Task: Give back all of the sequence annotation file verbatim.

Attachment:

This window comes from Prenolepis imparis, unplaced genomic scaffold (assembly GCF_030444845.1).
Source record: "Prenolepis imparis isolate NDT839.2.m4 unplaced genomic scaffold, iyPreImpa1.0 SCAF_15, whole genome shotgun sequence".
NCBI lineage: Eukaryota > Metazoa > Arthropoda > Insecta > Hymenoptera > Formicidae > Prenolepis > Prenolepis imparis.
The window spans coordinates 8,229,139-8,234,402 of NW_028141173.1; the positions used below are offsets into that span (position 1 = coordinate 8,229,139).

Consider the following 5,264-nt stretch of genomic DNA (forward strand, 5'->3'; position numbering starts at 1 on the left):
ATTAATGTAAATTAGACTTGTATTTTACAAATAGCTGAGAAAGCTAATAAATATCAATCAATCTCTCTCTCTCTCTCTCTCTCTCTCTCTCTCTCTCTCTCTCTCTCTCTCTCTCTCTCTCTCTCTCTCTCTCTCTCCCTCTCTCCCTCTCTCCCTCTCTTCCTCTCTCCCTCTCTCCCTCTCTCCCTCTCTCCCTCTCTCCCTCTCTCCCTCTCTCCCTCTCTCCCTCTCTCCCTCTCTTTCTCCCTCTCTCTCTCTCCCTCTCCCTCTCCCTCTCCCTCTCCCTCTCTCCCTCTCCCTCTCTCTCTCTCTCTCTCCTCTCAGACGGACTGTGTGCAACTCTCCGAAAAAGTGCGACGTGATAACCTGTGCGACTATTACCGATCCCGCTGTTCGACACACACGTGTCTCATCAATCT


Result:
This window comes from Prenolepis imparis, unplaced genomic scaffold (assembly GCF_030444845.1).
Source record: "Prenolepis imparis isolate NDT839.2.m4 unplaced genomic scaffold, iyPreImpa1.0 SCAF_15, whole genome shotgun sequence".
NCBI lineage: Eukaryota > Metazoa > Arthropoda > Insecta > Hymenoptera > Formicidae > Prenolepis > Prenolepis imparis.
The window spans coordinates 8,229,139-8,234,402 of NW_028141173.1; the positions used below are offsets into that span (position 1 = coordinate 8,229,139).

Consider the following 5,264-nt stretch of genomic DNA (forward strand, 5'->3'; position numbering starts at 1 on the left):
ATTAATGTAAATTAGACTTGTATTTTACAAATAGCTGAGAAAGCTAATAAATATCAATCAATCTCTCTCTCTCTCTCTCTCTCTCTCTCTCTCTCTCTCTCTCTCTCTCTCTCTCTCTCTCTCTCTCTCTCTCTCTCCCTCTCTCCCTCTCTCCCTCTCTTCCTCTCTCCCTCTCTCCCTCTCTCCCTCTCTCCCTCTCTCCCTCTCTCCCTCTCTCCCTCTCTCCCTCTCTCCCTCTCTTTCTCCCTCTCTCTCTCTCCCTCTCCCTCTCCCTCTCCCTCTCCCTCTCTCCCTCTCCCTCTCTCTCTCTCTCTCTCCTCTCAGACGGACTGTGTGCAACTCTCCGAAAAAGTGCGACGTGATAACCTGTGCGACTATTACCGATCCCGCTGTTCGACACACACGTGTCTCATCAATCT